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Rabu, 24 Oktober 2007
Di baca 863 kali



Excellencies Ministers,

Distinguished Delegates,

The Executive Secretary of UNFCCC Representatives,

Ladies and Gentlemen,
I am very pleased to welcome all of you here at the Presidential Palace in Bogor. This Bogor Presidential Palace has been witness to a great deal of history. It was here APEC Leaders in 1994 agreed on the Bogor Goals to have a free and open trade and investment in the Asia Pasific by 2020. It was here the Bogor Informal Meeting – the so called “the cocktail party� – were held to find a peaceful resolution to the conflict in Cambodia. It was here a few months ago Sunni and Shiite Muslim Leaders from around the world met to promote reconciliation in Iraq.
I hope that you too will find inspiration as well as perspiration here in the Informal Ministerial Meeting on the Preparation of COP 13 and CMP 3.
Let me take this opportunity to convey my thanks to the Executive Secretary of UNFCCC for his assistance in convening this important meeting and to the Kingdom of Norway for its valuable support.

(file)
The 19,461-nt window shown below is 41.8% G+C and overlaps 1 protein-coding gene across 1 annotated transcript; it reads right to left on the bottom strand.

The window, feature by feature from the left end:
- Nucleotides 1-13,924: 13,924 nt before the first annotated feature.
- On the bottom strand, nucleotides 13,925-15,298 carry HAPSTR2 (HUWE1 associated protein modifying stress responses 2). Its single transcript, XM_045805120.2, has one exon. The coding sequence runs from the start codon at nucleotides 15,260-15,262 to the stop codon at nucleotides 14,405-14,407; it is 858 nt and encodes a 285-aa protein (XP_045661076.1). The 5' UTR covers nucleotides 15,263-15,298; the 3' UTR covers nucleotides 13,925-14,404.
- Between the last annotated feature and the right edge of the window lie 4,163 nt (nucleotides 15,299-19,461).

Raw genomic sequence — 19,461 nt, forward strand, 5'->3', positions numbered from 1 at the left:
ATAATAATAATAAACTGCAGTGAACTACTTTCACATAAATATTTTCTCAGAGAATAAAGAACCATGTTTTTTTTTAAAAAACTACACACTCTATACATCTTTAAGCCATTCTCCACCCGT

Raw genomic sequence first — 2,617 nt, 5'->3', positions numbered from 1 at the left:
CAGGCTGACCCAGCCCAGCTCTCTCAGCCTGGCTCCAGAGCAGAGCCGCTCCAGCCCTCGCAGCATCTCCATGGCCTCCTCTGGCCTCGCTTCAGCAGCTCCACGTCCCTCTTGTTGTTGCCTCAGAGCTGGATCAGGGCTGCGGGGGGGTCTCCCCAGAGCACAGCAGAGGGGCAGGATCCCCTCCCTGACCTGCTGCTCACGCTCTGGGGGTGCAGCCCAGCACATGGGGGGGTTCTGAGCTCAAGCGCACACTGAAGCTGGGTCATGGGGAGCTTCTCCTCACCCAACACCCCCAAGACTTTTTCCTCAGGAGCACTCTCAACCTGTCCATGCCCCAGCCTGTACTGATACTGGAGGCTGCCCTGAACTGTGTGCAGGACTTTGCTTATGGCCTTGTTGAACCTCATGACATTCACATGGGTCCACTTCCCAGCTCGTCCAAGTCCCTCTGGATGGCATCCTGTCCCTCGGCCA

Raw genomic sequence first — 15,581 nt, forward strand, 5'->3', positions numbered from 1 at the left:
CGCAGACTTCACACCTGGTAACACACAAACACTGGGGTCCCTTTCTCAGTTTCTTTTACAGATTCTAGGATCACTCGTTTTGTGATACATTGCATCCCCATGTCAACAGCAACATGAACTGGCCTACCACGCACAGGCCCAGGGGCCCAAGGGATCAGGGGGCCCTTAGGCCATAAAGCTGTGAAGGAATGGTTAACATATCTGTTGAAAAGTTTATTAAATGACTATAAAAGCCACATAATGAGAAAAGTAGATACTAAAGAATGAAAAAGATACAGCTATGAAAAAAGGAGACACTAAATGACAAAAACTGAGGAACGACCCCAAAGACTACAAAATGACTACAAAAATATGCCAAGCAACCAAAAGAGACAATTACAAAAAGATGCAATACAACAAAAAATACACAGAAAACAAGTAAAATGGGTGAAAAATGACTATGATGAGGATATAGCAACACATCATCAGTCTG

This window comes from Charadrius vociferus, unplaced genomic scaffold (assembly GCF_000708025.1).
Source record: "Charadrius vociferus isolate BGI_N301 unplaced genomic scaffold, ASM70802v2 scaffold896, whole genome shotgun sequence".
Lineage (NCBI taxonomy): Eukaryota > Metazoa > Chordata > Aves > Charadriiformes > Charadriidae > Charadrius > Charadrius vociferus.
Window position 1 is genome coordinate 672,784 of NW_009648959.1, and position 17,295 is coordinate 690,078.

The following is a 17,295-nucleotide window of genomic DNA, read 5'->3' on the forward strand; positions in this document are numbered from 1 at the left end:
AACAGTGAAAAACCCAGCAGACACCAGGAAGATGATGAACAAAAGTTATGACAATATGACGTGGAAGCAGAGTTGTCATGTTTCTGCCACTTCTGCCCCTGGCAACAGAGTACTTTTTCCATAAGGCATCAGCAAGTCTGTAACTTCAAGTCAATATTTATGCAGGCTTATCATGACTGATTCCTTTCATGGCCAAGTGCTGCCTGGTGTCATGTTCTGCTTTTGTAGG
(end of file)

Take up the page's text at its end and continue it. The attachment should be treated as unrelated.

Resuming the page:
I also thank the distinguished ministers and their representative for taking part in the two days deliberations in Bogor. I have great expectations that you will achieve the objective of this meeting, to build the basis for decisions on a process to be initiated by COP 13, the so-called “Bali Road-Map�.
The world counts on your success, and on our ability to think outside the box and to work together to tackle the issue of our time: climate change.
The politics of climate change today is very different from the Kyoto days. Today, world public opinion is much more focused, much more galvanized, and much more demanding for action. In fact, I asked my staff to Google “climate change� last night, and he found 96.7 million items in the internet, and counting. Today, green and clean technology has improved greatly, for energy, for industry, for our work place and our homes. Today, the private sectors, including the multinational, are much involved in the cause of green, low carbon economy. Today there is a greater political will on the part of Governments to do something more and something different and something globally. And today, we have much greater scientific knowledge about climate change, especially the trends, the risks and the projections, all of which informs us that we are urgently racing against time to save our planet.